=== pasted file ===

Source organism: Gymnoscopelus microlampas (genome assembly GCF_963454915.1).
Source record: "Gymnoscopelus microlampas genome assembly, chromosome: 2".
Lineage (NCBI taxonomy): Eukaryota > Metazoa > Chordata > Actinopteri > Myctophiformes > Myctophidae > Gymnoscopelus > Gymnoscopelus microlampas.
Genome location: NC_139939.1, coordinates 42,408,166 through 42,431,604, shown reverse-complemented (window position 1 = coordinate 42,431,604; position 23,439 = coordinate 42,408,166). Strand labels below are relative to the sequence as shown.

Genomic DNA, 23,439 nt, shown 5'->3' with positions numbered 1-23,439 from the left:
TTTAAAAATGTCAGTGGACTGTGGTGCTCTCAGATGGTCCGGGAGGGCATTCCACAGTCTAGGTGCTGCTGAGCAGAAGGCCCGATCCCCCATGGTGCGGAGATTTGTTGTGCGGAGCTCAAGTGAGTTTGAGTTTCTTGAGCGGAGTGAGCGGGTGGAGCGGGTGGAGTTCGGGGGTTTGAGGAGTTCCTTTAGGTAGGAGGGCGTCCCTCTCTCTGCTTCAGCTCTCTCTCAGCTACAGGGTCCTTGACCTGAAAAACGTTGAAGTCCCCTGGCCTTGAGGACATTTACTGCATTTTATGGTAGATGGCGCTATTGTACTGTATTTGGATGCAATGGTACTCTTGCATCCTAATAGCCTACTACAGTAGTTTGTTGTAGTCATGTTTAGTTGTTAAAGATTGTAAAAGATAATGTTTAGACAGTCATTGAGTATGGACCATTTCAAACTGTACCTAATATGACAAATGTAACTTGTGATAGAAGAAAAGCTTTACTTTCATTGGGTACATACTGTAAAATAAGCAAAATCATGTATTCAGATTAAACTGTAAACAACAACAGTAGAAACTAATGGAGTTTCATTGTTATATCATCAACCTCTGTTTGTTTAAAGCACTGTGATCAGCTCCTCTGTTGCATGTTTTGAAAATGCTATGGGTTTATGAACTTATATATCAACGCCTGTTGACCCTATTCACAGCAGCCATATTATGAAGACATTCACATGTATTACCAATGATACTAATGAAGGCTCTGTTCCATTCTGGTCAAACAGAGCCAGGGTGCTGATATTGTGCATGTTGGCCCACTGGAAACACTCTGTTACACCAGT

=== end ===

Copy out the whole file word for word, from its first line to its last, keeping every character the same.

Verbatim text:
Source organism: Gymnoscopelus microlampas (genome assembly GCF_963454915.1).
Source record: "Gymnoscopelus microlampas genome assembly, chromosome: 2".
Lineage (NCBI taxonomy): Eukaryota > Metazoa > Chordata > Actinopteri > Myctophiformes > Myctophidae > Gymnoscopelus > Gymnoscopelus microlampas.
Genome location: NC_139939.1, coordinates 42,408,166 through 42,431,604, shown reverse-complemented (window position 1 = coordinate 42,431,604; position 23,439 = coordinate 42,408,166). Strand labels below are relative to the sequence as shown.

Genomic DNA, 23,439 nt, shown 5'->3' with positions numbered 1-23,439 from the left:
TTTAAAAATGTCAGTGGACTGTGGTGCTCTCAGATGGTCCGGGAGGGCATTCCACAGTCTAGGTGCTGCTGAGCAGAAGGCCCGATCCCCCATGGTGCGGAGATTTGTTGTGCGGAGCTCAAGTGAGTTTGAGTTTCTTGAGCGGAGTGAGCGGGTGGAGCGGGTGGAGTTCGGGGGTTTGAGGAGTTCCTTTAGGTAGGAGGGCGTCCCTCTCTCTGCTTCAGCTCTCTCTCAGCTACAGGGTCCTTGACCTGAAAAACGTTGAAGTCCCCTGGCCTTGAGGACATTTACTGCATTTTATGGTAGATGGCGCTATTGTACTGTATTTGGATGCAATGGTACTCTTGCATCCTAATAGCCTACTACAGTAGTTTGTTGTAGTCATGTTTAGTTGTTAAAGATTGTAAAAGATAATGTTTAGACAGTCATTGAGTATGGACCATTTCAAACTGTACCTAATATGACAAATGTAACTTGTGATAGAAGAAAAGCTTTACTTTCATTGGGTACATACTGTAAAATAAGCAAAATCATGTATTCAGATTAAACTGTAAACAACAACAGTAGAAACTAATGGAGTTTCATTGTTATATCATCAACCTCTGTTTGTTTAAAGCACTGTGATCAGCTCCTCTGTTGCATGTTTTGAAAATGCTATGGGTTTATGAACTTATATATCAACGCCTGTTGACCCTATTCACAGCAGCCATATTATGAAGACATTCACATGTATTACCAATGATACTAATGAAGGCTCTGTTCCATTCTGGTCAAACAGAGCCAGGGTGCTGATATTGTGCATGTTGGCCCACTGGAAACACTCTGTTACACCAGT